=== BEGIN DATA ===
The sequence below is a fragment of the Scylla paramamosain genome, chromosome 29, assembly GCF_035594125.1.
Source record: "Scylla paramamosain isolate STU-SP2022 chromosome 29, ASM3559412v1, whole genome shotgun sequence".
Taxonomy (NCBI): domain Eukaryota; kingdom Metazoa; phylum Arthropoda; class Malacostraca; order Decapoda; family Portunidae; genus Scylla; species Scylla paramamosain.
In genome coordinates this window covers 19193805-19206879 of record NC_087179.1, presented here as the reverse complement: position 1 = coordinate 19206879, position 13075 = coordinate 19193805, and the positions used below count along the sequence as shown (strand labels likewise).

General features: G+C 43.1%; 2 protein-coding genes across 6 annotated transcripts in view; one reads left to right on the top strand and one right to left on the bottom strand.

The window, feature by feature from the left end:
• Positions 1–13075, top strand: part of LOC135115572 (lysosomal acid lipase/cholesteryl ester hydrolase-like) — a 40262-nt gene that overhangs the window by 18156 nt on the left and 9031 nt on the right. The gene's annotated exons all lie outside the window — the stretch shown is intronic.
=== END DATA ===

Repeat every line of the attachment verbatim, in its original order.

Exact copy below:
The sequence below is a fragment of the Scylla paramamosain genome, chromosome 29, assembly GCF_035594125.1.
Source record: "Scylla paramamosain isolate STU-SP2022 chromosome 29, ASM3559412v1, whole genome shotgun sequence".
Taxonomy (NCBI): domain Eukaryota; kingdom Metazoa; phylum Arthropoda; class Malacostraca; order Decapoda; family Portunidae; genus Scylla; species Scylla paramamosain.
In genome coordinates this window covers 19193805-19206879 of record NC_087179.1, presented here as the reverse complement: position 1 = coordinate 19206879, position 13075 = coordinate 19193805, and the positions used below count along the sequence as shown (strand labels likewise).

General features: G+C 43.1%; 2 protein-coding genes across 6 annotated transcripts in view; one reads left to right on the top strand and one right to left on the bottom strand.

The window, feature by feature from the left end:
• Positions 1–13075, top strand: part of LOC135115572 (lysosomal acid lipase/cholesteryl ester hydrolase-like) — a 40262-nt gene that overhangs the window by 18156 nt on the left and 9031 nt on the right. The gene's annotated exons all lie outside the window — the stretch shown is intronic.